Graves’ design was a revised take on the Alessi 9091 designed by Richard Sapper (the man behind the Tizio desk lamp) and released two years earlier in 1985. The 9091 took inspiration from the Art Deco period and featured a simple polished dome body and chunky copper-based handle. Though its most striking element – the heavy brass spout whistle – made this design distinguishable.

The 9093, however, continues to find popularity despite the introduction of newer, easier-to-use kettles. The recognisable silhouette received a facelift for its 20th anniversary, which has resulted in a new herald: the mythical tea dragon.

Alessi 9091 by Richard Sapper (left) and the Alessi 9093 by Michael Graves.

4. Burberry trench

While both Burberry and Aquascutum lay claim to inventing the trench coat worn by officers in WWI the design was, in truth, an updated take on a waterproof coat invented in the 1820s by Scottish scientist Charles Macintosh and British inventor Thomas Hancock.

English draper Thomas Burberry founded his company in 1856 in Castleford. Two decades later, the brand released its ‘gabardine’ fabric. Made by waterproofing individual cotton strands and wool fibres, the textile was the most breathable yet and found popularity among explorers and adventurers.

Burberry and Aquascutum adapted the ‘Mac’ for military use and due to their high cost, were reserved for the upper classes. The name was derived from the war trenches and specifically designed to keep officers protected from the elements while in combat, each feature designed with a specific function. Pleats were designed for ease of movement while running or on horseback, and epaulettes (ornamental shoulder pieces) were added to display officer ranks.

Today the trench coat is continually revisited by designers worldwide, yet Burberry’s considered design process ensures it remains a choice producer. Today, coats remain manufactured at the Castleford factory where brand standards remain intricately upheld: 127 processors are followed in the creation of one coat and it takes a year for each specialist tailor to learn the stitching of the Burberry trench collar. Realised in vivid colourways, bold patterns and branded script, the Burberry trench has become a fashion classic for both women and men.

Print advertisement for Burberry’s Service Outrigs (left) and Duchess Meghan in a Burberry trench in October 2018.

5. Noguchi table

Released by Herman Miller in 1947, the Noguchi coffee table was designed by Japanese-American artist Isamu Noguchi. An influential sculptor, Noguchi channelled his interest of the surreal into his works, creating organic, physics-defying pieces; the Noguchi table perhaps his best-known design. However, despite its popularity today, the Noguchi table almost never came to be.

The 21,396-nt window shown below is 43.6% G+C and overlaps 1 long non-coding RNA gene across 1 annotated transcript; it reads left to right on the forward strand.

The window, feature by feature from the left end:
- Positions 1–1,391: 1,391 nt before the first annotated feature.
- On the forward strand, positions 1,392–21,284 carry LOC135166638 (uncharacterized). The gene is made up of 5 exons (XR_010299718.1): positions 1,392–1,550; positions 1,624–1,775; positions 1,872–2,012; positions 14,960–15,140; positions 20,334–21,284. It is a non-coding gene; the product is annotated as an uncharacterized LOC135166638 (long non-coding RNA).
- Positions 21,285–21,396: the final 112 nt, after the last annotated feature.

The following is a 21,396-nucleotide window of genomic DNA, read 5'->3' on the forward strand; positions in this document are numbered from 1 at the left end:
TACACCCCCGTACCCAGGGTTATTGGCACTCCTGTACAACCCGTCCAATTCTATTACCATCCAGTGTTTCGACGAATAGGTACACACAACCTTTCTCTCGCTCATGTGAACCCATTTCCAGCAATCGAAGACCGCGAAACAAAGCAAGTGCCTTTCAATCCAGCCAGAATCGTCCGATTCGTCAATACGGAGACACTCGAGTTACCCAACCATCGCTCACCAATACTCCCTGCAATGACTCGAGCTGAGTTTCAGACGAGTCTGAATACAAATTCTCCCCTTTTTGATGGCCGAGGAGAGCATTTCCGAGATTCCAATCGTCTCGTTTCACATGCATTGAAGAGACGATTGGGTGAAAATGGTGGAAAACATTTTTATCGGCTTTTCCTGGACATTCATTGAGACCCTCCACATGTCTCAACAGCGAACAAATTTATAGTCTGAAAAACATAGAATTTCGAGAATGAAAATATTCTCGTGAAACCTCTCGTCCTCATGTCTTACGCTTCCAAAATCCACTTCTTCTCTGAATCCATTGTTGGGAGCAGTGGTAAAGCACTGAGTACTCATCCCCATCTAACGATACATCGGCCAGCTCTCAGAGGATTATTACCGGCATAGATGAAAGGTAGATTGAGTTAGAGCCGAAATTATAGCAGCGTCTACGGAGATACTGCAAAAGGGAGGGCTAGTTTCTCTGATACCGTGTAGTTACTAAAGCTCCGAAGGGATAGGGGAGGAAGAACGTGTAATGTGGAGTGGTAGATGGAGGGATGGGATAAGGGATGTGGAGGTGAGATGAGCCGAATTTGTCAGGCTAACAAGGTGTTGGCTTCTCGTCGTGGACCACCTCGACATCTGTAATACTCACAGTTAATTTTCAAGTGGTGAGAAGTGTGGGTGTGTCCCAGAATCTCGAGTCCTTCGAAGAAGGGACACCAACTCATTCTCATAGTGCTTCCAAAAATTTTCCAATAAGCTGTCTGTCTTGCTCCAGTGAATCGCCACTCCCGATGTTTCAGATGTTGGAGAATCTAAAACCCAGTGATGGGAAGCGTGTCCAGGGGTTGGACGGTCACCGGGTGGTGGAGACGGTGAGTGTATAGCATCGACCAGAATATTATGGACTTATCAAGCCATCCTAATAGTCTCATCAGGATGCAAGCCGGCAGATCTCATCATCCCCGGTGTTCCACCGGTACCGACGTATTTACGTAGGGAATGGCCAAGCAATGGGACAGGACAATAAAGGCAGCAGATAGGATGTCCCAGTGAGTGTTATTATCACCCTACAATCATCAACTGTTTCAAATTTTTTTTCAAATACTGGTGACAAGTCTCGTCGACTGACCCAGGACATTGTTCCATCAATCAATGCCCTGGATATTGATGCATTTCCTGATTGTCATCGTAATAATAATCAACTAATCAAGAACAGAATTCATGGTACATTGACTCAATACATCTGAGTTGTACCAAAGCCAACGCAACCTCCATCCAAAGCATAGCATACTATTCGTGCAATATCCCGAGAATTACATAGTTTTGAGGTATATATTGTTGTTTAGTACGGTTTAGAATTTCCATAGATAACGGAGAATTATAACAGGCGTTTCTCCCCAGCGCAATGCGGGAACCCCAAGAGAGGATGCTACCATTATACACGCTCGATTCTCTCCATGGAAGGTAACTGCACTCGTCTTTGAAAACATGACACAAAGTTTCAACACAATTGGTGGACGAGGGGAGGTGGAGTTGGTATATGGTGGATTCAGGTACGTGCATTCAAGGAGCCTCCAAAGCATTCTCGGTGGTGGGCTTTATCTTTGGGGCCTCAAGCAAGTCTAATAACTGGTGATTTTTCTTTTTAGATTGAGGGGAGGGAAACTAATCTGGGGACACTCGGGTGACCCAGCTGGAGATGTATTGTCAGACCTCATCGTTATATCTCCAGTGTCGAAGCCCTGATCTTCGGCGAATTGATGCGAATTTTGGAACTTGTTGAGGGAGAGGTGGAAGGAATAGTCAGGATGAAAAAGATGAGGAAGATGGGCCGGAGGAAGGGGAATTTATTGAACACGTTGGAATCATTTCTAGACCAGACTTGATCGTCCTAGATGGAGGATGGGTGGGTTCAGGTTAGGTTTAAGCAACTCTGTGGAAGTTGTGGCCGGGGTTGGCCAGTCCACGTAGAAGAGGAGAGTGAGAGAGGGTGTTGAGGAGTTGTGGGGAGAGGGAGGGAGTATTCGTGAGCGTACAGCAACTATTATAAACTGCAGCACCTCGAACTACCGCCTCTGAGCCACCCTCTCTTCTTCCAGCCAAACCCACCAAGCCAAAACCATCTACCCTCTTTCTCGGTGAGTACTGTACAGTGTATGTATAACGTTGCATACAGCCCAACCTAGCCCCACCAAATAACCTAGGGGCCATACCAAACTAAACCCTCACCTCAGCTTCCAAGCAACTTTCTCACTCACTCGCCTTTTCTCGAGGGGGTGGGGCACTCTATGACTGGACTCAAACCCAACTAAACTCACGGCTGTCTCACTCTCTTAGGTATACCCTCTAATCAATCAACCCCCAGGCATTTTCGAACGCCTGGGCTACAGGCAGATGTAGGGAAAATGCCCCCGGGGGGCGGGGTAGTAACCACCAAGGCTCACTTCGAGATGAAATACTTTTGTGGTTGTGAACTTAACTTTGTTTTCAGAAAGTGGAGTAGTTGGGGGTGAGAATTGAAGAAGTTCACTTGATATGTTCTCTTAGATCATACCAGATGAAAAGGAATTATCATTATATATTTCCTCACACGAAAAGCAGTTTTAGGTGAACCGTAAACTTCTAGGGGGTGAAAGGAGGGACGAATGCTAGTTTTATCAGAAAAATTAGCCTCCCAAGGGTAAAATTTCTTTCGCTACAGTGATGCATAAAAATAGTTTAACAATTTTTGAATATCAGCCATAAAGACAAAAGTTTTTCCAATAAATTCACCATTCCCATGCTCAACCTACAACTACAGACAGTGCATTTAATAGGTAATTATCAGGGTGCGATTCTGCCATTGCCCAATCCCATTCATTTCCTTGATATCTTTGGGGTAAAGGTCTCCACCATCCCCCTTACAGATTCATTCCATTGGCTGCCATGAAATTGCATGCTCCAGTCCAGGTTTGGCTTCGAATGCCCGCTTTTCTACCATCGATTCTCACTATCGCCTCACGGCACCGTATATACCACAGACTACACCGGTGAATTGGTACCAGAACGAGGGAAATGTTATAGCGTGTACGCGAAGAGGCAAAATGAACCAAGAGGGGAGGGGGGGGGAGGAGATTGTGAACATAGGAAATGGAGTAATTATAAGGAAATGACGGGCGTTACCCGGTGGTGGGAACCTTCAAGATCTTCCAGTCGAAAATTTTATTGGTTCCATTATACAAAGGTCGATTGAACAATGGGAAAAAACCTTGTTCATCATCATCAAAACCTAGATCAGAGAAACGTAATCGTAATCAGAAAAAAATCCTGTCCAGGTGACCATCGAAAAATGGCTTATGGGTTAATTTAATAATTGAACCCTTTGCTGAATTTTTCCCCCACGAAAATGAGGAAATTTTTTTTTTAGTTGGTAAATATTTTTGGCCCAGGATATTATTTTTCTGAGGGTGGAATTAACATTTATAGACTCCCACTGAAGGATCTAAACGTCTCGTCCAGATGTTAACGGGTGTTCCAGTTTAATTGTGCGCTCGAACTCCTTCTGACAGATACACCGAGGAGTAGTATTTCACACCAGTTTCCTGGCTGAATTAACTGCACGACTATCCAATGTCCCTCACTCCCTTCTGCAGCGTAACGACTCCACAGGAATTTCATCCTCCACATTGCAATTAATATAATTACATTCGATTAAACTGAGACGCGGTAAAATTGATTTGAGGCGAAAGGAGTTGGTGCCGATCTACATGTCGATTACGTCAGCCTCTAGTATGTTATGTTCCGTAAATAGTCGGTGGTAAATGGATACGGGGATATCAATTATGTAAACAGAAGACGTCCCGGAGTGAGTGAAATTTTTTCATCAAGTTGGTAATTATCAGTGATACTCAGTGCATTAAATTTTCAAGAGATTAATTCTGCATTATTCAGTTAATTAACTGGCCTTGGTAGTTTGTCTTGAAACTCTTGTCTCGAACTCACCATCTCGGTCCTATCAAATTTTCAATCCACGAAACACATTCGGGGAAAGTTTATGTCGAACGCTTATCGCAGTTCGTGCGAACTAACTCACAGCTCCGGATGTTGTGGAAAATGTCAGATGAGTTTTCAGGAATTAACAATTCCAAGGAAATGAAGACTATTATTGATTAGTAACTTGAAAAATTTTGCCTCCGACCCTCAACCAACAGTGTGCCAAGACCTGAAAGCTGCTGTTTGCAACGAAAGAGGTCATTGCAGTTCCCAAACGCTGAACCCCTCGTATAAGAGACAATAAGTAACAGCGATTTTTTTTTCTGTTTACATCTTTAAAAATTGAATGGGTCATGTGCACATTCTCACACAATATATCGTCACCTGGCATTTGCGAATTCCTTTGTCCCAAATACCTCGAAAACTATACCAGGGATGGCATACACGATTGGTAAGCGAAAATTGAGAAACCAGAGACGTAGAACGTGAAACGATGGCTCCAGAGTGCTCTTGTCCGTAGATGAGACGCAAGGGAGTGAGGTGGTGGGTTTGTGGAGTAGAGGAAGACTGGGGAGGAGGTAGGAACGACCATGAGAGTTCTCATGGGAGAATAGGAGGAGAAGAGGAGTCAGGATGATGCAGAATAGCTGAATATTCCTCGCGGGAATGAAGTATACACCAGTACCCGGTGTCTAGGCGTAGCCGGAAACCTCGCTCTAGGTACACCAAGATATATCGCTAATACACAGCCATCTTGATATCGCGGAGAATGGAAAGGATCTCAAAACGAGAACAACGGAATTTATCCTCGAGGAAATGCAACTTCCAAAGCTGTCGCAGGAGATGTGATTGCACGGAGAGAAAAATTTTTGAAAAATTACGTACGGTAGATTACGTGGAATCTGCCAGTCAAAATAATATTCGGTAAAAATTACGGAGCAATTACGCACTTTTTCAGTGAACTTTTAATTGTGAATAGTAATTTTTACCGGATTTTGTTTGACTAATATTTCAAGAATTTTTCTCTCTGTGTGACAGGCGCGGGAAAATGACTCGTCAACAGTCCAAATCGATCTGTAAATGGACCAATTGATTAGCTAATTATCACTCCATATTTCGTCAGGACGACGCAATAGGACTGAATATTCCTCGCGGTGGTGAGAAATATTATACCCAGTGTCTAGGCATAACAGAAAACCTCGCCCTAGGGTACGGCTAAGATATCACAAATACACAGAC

Originally designed in 1939 as a commission from the president of MoMA, the Noguchi table featured a glass top and was balanced on three legs. After brief commercial interest in the design, Noguchi was asked to pitch to British architect T. H. Robsjohn-Gibbings. Never hearing back from the client, Noguchi resumed other projects.

In 1941, during WWII, President Roosevelt ordered all Japanese-Americans living on the West Coast to relocate to internment camps. As a Japanese-American living on the East Coast Nogushi was exempt, yet the artist wanted to help those interned and decided to try and improve the living conditions of the camps. Noguchi volunteered to go inside the camp and was invited to stay, with officials promising he’d receive perks such as art supplies and private living quarters.

After his requests for living improvements were ignored and art materials never sent, Noguchi felt discouraged. One day looking through a magazine (one perk Noguchi did receive), the sculptor saw an ad for a similar table to the one he’d pitched to Robsjohn-Gibbings. Noguchi wrote to Robsjohn-Gibbings asking for compensation but Robsjohn-Gibbings refused to credit him.

After his initial requests to leave were ignored, Noguchi was finally granted release in November of 1942. Returning to New York with a strong desire to show-up Robsjohn Gibbings, he began working on a series of biomorphic sculptures which became some of his most iconic works. In 1947, Noguchi presented his Noguchi table — which had undergone small tweaks since its first design in 1939 — to the Herman Miller furniture company. Released the next year, the table was an instant hit and remains one of interior design’s greatest success stories.

Isamu Noguchi in his New York studio in 194 (left) and the Noguchi table at MoMa.

Brought to you by Omega